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Poem by Paul Hamilton Hayne


Babys First Word


WE watched our baby day by day,
With earnest expectation,
To hear his infant lips unclose
In vague articulation.

But weeks, nay weary months, passed on;
His last wee tooth had broken
From rosy gums, yet not a word,
Not one had baby spoken.

"O Rol!" I cried, "it cannot be
A child so quick and clever,
Who hears ('tis plain he hears our talk),
Should thus stay dumb forever!"

Rol answered sharply, vexed and red,
"What wretched nonsense, Jenny!
I never could have dreamed, my dear,
You'll prate like such a ninny!"

(Yes, that's the term, I must confess,
By which, with judgment narrow,
He dared for once, just once, you know,
To call his "winsome marrow.")

But what cared I? since as I live,
True as my name is Jenny,
From out the cradle clear and loud,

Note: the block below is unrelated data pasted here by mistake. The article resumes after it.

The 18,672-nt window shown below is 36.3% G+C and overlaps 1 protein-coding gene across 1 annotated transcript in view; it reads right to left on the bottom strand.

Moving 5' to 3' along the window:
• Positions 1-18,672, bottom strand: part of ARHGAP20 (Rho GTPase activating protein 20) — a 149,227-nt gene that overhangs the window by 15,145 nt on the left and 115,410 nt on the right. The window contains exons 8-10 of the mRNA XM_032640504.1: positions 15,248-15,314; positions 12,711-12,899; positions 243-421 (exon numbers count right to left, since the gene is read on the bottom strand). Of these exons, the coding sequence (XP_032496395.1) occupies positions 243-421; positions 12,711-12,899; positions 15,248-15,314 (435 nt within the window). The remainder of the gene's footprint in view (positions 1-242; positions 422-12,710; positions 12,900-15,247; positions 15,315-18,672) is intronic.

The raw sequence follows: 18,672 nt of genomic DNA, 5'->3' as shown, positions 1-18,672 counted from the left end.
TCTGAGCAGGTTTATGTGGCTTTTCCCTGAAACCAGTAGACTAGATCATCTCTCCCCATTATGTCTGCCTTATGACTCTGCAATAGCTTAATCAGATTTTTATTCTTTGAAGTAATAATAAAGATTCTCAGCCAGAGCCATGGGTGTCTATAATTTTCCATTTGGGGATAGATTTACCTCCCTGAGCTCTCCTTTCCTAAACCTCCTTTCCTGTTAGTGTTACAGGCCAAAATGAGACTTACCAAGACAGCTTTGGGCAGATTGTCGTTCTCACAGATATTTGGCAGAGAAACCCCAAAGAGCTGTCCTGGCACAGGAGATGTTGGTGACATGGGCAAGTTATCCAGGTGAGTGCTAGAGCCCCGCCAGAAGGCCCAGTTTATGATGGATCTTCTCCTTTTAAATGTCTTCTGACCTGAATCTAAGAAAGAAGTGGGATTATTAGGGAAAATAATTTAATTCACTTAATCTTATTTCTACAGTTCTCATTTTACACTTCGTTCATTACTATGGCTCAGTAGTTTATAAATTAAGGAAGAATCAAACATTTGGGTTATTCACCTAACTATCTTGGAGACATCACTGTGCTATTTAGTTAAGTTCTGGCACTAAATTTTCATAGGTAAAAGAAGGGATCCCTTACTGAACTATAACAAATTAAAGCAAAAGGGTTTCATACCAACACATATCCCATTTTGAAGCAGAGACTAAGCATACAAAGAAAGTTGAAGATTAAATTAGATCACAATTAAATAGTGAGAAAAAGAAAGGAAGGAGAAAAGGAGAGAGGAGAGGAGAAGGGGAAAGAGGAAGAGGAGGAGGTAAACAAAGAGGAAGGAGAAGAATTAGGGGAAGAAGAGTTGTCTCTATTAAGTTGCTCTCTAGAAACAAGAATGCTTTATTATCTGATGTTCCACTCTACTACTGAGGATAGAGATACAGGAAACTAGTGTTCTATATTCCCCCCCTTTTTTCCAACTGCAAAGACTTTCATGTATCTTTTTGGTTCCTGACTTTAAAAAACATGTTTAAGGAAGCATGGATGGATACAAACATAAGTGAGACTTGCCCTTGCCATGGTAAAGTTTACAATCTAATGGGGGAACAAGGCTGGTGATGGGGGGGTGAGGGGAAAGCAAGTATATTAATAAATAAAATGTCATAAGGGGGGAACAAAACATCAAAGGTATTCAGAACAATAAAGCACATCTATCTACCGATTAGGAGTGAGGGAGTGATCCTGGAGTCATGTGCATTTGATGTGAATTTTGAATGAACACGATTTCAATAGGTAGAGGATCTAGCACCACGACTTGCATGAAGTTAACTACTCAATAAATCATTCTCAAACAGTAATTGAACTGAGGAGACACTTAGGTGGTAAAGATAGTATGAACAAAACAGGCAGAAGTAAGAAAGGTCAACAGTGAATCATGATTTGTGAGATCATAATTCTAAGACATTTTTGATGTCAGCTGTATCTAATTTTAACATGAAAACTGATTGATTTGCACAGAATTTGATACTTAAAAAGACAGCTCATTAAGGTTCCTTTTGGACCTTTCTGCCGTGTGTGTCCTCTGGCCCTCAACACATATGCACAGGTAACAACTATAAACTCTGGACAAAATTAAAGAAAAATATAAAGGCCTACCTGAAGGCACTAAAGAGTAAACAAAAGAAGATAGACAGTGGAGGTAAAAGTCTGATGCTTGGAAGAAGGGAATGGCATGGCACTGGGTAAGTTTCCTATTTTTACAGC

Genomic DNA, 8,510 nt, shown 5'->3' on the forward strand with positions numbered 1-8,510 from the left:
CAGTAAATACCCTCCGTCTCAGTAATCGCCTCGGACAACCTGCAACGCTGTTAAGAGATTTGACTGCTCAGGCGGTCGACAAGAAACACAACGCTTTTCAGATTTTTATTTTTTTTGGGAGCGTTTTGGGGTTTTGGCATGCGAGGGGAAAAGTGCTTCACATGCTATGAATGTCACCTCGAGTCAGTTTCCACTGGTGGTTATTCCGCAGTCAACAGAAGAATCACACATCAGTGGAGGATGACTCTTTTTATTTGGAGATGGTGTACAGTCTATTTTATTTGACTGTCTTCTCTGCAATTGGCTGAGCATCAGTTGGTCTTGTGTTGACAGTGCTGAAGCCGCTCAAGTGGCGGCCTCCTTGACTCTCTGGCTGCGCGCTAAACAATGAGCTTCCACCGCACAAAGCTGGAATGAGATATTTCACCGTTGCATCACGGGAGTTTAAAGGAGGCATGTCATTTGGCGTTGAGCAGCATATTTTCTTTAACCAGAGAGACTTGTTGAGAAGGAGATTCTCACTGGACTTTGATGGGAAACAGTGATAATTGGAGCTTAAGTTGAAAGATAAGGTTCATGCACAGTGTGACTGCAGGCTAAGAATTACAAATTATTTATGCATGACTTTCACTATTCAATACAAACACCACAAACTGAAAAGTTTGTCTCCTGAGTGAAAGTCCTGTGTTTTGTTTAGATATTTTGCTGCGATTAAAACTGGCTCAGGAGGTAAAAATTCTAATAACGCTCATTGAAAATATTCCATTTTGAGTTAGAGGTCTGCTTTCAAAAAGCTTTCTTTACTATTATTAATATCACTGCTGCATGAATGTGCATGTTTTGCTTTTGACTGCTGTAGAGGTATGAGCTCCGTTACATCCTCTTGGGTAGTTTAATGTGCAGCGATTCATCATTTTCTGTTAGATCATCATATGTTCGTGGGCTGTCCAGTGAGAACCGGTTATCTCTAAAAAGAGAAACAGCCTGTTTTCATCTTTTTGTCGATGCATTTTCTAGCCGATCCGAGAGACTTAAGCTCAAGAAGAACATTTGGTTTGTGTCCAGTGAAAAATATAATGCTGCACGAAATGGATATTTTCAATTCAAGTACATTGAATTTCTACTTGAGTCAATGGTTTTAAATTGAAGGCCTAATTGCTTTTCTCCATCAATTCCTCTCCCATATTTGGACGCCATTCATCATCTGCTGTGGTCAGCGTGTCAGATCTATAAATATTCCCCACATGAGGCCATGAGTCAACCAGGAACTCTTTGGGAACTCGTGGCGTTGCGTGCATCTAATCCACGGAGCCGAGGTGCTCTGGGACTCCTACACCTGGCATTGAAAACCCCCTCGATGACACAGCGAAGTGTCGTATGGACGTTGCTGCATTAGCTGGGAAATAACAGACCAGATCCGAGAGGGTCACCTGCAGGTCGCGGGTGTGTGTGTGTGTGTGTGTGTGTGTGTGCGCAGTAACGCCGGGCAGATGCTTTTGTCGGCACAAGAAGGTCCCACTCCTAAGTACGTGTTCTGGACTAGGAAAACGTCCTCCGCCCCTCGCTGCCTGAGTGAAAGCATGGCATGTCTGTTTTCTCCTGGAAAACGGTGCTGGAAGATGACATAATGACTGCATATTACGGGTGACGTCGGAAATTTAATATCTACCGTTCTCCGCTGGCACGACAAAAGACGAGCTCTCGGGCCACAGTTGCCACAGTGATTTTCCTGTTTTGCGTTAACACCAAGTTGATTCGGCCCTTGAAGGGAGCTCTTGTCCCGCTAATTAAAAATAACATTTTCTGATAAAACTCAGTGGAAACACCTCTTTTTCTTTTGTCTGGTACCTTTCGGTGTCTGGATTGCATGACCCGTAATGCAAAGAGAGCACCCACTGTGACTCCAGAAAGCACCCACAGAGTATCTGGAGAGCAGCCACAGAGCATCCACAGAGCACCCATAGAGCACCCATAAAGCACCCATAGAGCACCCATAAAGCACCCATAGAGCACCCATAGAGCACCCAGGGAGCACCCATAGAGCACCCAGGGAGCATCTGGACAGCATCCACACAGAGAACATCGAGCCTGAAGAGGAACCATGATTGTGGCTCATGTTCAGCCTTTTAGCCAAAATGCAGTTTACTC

Came back the bad word "Ninny!"

Thence uprose baby all aglee,
His peaceful slumbers routed,
And thrice that naughty, naughty word
He spoke, nay, almost shouted!

Rol, glancing at my startled eyes,
His mirth could scarcely smother.
But oh! to think the rogue's first word
Should thus abuse his mother!



Paul Hamilton Hayne


Paul Hamilton Hayne's other poems:
  1. A Morning after Storm
  2. The Old Man of the Sea
  3. A New Version of Why the Robins Breast Is Red
  4. In Harbor
  5. A Plea for the Gray


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